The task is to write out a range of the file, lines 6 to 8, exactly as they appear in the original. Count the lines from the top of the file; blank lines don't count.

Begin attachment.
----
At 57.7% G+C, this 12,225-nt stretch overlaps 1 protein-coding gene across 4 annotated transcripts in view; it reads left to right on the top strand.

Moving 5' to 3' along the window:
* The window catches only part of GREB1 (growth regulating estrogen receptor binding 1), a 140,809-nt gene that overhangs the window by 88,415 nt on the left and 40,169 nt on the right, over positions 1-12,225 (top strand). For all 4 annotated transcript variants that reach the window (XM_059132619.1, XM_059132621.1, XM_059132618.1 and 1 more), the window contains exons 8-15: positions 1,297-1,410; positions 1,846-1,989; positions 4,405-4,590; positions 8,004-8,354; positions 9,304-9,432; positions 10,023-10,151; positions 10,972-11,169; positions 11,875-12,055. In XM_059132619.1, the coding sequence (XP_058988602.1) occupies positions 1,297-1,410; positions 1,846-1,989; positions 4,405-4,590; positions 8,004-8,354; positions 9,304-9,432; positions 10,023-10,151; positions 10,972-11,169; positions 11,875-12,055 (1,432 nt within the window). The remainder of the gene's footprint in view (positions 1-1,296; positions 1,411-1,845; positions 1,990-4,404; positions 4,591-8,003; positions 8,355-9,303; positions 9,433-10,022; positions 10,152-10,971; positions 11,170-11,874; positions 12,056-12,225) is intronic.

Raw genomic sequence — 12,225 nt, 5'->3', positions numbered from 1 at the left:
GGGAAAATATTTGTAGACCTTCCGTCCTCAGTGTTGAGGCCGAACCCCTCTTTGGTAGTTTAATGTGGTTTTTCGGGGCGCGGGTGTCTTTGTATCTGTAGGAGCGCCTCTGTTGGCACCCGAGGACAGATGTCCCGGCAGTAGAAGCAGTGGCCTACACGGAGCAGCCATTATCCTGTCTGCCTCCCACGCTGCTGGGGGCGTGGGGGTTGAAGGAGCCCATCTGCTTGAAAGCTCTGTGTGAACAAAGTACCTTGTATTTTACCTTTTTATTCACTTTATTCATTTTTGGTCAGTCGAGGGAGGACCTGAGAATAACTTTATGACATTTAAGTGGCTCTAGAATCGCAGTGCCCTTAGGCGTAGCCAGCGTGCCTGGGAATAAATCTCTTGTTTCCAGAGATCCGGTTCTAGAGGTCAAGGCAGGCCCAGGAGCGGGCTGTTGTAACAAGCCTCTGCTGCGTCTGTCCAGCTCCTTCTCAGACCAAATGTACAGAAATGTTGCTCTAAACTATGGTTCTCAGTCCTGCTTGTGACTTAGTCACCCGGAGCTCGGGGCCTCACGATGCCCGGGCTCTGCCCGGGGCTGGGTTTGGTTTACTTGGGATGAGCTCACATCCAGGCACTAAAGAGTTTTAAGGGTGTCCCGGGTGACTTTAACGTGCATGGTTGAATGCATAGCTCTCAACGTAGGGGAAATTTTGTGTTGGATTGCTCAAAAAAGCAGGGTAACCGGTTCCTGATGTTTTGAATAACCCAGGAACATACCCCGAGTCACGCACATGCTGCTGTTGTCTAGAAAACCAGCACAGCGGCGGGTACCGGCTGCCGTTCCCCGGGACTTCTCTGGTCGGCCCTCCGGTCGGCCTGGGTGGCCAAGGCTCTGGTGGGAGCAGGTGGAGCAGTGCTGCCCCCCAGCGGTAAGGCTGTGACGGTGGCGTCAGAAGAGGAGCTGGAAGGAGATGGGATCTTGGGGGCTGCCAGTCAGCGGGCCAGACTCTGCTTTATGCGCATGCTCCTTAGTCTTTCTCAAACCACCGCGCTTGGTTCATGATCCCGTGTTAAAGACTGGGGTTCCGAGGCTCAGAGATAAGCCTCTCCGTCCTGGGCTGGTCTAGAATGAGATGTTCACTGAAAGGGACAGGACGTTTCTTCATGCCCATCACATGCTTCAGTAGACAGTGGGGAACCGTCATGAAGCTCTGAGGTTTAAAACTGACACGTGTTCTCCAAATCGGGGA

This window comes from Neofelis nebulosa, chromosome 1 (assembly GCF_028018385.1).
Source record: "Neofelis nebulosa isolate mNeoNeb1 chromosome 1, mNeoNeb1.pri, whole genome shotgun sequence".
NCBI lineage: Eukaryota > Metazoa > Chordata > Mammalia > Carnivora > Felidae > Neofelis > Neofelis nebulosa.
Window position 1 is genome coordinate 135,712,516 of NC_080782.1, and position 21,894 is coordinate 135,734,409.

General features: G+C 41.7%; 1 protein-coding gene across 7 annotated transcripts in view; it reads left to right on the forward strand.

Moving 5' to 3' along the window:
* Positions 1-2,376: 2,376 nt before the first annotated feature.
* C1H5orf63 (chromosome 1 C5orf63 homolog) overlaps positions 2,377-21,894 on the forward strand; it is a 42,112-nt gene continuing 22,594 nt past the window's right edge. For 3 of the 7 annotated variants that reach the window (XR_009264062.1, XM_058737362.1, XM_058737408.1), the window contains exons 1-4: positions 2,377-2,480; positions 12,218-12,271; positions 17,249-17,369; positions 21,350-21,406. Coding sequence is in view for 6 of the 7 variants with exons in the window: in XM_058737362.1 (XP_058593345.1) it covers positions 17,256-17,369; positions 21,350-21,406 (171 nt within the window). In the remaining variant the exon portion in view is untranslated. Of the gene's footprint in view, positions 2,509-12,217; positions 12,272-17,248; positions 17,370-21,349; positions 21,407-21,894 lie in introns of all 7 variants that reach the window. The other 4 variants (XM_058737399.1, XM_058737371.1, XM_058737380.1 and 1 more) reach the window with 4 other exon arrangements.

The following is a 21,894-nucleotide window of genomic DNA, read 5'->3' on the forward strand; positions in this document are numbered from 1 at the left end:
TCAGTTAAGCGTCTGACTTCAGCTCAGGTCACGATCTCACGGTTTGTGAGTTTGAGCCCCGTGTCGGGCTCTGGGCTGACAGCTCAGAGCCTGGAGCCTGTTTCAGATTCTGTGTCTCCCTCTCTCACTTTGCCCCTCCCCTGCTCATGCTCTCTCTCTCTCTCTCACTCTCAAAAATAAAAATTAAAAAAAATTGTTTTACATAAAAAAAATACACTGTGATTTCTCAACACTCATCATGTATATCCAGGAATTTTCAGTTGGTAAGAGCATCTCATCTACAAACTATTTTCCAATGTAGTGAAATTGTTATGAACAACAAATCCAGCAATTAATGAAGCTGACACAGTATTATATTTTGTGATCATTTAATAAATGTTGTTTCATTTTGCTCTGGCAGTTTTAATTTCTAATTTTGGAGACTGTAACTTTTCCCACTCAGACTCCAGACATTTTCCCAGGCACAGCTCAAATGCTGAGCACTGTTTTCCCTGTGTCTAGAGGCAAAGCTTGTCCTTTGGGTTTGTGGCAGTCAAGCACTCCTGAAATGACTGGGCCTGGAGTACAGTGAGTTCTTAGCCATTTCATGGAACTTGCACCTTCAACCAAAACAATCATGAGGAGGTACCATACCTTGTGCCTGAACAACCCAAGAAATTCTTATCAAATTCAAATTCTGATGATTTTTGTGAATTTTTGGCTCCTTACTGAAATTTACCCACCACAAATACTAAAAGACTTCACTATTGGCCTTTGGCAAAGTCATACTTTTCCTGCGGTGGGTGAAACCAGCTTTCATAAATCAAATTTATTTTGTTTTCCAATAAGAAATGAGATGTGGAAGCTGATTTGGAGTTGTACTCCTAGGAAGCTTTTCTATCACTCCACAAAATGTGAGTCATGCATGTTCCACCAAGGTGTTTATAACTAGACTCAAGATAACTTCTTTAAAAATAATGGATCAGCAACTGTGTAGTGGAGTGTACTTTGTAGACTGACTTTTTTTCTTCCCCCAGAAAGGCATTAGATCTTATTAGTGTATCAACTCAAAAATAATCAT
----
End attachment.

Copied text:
This window comes from Neofelis nebulosa, chromosome 1 (assembly GCF_028018385.1).
Source record: "Neofelis nebulosa isolate mNeoNeb1 chromosome 1, mNeoNeb1.pri, whole genome shotgun sequence".
NCBI lineage: Eukaryota > Metazoa > Chordata > Mammalia > Carnivora > Felidae > Neofelis > Neofelis nebulosa.